Tag Archives: ceph

Use guestfish, virt tools with remote disks

New in libguestfs ≥ 1.21.30 is the ability to use guestfish and some of the virt tools with remote disks.

Currently you can use remote disks over NBD, GlusterFS, Ceph, Sheepdog and (recently upstream) SSH.

For this example I’ll use SSH because it needs no setup, although this requires absolutely the latest qemu and libguestfs (both from git).

Since we don’t have libvirt support for ssh yet, so this only works with the direct backend:

$ export LIBGUESTFS_BACKEND=direct

I can use a ssh:// URI to add disks with guestfish, guestmount and most of the virt tools. For example:

$ virt-rescue -a ssh://localhost/tmp/f17x64.img
[... lots of boot messages ...]
Welcome to virt-rescue, the libguestfs rescue shell.

Note: The contents of / are the rescue appliance.
You have to mount the guest's partitions under /sysroot
before you can examine them.

><rescue> mount /dev/vg_f17x64/lv_root /sysroot
><rescue> cat /sysroot/etc/redhat-release
Fedora release 17 (Beefy Miracle)

Apart from being a tiny bit slower, it just works as if the disk was local:

$ virt-df -a ssh://localhost/tmp/f17x64.img
Filesystem                           1K-blocks       Used  Available  Use%
f17x64.img:/dev/sda1                    487652      63738     398314   14%
f17x64.img:/dev/vg_f17x64/lv_root     28316680    4285576   22586036   16%
$ guestmount -a ssh://localhost/tmp/f17x64.img -i /tmp/mnt
$ ls /tmp/mnt
bin   dev  home  lib64       media  opt   root  sbin  sys  usr
boot  etc  lib   lost+found  mnt    proc  run   srv   tmp  var
$ cat /tmp/mnt/etc/redhat-release
Fedora release 17 (Beefy Miracle)
$ guestunmount /tmp/mnt
Advertisements

Leave a comment

Filed under Uncategorized

Accessing NBD disks using libguestfs

It’s always been possible, but clumsy, to access Network Block Device (NBD) disks from libguestfs, but starting in libguestfs 1.22 we hope to make this (and Gluster, Ceph and Sheepdog access) much simpler.

The first change is upstream in libguestfs 1.21.21. You can add an NBD disk directly.

To show this using guestfish, I’ll start an NBD server. This could be started on another machine, but to make things simple I’ll start this server on the same machine:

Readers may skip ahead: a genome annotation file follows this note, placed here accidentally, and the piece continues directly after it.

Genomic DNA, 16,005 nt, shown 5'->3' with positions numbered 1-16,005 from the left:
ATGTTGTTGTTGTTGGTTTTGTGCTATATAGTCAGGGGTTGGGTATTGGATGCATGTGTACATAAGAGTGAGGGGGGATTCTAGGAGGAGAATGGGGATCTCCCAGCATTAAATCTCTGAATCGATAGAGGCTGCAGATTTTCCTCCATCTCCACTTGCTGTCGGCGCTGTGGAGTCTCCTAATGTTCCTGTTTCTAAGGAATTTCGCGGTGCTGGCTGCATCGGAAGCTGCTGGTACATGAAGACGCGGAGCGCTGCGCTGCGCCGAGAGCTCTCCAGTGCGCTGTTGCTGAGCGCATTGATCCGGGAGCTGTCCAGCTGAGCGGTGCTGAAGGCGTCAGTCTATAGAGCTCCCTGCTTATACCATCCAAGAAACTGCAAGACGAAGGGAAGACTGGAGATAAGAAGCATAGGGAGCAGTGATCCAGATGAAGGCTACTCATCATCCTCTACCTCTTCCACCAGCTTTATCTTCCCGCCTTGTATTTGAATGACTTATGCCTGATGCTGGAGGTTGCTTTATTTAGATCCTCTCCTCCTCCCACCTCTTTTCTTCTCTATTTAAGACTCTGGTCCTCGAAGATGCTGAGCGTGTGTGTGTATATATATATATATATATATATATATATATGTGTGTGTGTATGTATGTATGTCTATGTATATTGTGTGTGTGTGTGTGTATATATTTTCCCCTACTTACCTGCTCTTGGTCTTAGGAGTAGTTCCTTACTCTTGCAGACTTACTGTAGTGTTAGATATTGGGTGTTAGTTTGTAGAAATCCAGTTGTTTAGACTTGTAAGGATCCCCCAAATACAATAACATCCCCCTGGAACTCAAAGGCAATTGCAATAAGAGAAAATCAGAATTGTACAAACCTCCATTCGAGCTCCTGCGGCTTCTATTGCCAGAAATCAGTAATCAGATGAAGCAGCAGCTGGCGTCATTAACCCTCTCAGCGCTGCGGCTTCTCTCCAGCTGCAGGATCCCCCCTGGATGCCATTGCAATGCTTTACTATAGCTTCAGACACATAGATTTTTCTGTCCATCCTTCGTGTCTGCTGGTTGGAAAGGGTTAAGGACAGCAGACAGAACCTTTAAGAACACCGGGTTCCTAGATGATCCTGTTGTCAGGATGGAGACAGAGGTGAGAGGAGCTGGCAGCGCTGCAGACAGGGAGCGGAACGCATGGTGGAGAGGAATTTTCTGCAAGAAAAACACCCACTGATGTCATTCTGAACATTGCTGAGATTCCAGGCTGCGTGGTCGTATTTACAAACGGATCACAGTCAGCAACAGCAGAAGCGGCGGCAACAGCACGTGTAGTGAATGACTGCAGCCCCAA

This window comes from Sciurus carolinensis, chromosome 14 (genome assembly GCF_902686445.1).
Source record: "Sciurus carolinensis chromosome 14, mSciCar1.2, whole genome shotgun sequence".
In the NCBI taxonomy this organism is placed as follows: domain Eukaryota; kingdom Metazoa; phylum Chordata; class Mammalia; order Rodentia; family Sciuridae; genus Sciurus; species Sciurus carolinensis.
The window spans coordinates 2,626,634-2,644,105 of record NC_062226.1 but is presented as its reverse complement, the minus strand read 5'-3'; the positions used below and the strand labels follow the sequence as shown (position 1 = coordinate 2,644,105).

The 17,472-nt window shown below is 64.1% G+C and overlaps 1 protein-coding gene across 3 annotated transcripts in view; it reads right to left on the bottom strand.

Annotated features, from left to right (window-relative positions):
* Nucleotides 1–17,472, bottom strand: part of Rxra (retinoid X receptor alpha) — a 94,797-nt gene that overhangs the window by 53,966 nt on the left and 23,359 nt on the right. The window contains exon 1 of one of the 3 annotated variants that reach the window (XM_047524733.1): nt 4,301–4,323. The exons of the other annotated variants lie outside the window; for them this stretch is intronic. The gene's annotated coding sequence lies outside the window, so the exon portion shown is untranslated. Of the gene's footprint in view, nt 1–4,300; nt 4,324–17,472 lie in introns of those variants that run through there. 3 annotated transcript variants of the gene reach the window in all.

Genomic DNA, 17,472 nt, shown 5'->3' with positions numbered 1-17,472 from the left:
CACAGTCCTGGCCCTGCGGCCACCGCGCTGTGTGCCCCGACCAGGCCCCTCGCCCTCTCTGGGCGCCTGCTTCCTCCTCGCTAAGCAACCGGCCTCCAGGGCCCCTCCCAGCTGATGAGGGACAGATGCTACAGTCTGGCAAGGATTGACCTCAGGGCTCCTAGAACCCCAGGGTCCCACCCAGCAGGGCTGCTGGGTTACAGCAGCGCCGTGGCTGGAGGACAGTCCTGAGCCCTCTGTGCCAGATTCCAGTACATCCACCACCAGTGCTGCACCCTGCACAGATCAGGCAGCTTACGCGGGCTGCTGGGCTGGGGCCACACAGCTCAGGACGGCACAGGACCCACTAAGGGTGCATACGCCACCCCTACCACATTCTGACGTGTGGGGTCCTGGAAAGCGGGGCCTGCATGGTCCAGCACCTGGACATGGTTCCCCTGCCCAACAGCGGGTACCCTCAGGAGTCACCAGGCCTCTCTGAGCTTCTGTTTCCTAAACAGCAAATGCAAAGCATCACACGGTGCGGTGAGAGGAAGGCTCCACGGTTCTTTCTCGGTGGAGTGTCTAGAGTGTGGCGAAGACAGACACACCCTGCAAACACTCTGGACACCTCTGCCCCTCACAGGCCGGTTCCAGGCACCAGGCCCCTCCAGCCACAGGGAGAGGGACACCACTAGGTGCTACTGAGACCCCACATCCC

$ qemu-nbd f18x64.img -t

f18x64.img is the disk image that I want to export. The -t option makes the qemu-nbd server persistent (ie. it doesn’t just exit after serving the first client).

Now we can connect to this server using guestfish as follows:

$ guestfish

Welcome to guestfish, the libguestfs filesystem interactive shell for
editing virtual machine filesystems.

Type: 'help' for help on commands
      'man' to read the manual
      'quit' to quit the shell

><fs> add-drive "" format:raw protocol:nbd server:localhost
><fs> run

The empty "" (quotes) are the export name. Since qemu-nbd doesn’t support export names, we can leave this empty. The main change is to specify the protocol (nbd) and the server that libguestfs should connect to (localhost, but a remote host would also work). I haven’t specified a port number here because both the client and server are using the standard NBD port (10809), but you could use server:localhost:NNN to use a different port number if needed.

Ordinary guestfish commands just work:

><fs> list-filesystems
/dev/sda1: ext4
/dev/fedora/root: ext4
/dev/fedora/swap: swap
><fs> inspect-os
/dev/fedora/root
><fs> inspect-get-product-name /dev/fedora/root
Fedora release 18 (Spherical Cow)

The next steps are to:

  1. Add support for more technologies. At least: Gluster, Ceph, Sheepdog and iSCSI, since those are all supported by qemu so we can easily leverage that support in libguestfs.
  2. Change the guestfish -a option to make adding remote drives possible from the command line.

The obvious [but not yet implemented] way to change the -a option is to allow a URI to be specified. For example:

$ guestfish -a nbd://localhost/exportname

where the elements of the URI like protocol, transport, server, port number and export name translate naturally into parameters of the add-drive API.

Leave a comment

Filed under Uncategorized

Accessing Ceph (rbd), sheepdog, etc using libguestfs

Thanks to infernix who contributed this tip on how to use libguestfs to access Ceph (and in theory, sheepdog, gluster, iscsi and more) devices.

If you apply this small patch to libguestfs you can use these distributed filesystems straight away by doing:

$ guestfish
><fs> set-attach-method appliance
><fs> add-drive /dev/null
><fs> config -set drive.hd0.file=rbd:pool/volume
><fs> run

… followed by usual guestfish commands.

This is a temporary hack, until we properly model Ceph (etc) through the libguestfs stable API. Nevertheless it works as follows:

  1. The add-drive /dev/null adds a drive, known to libguestfs.
  2. Implicitly this means that libguestfs adds a -drive option when it runs qemu.
  3. The custom qemu -set drive.hd0.file=... parameter modifies the preceding -drive option added by libguestfs so that the file is changed from /dev/null to whatever you want. In this case, to a Ceph rbd:... path.

3 Comments

Filed under Uncategorized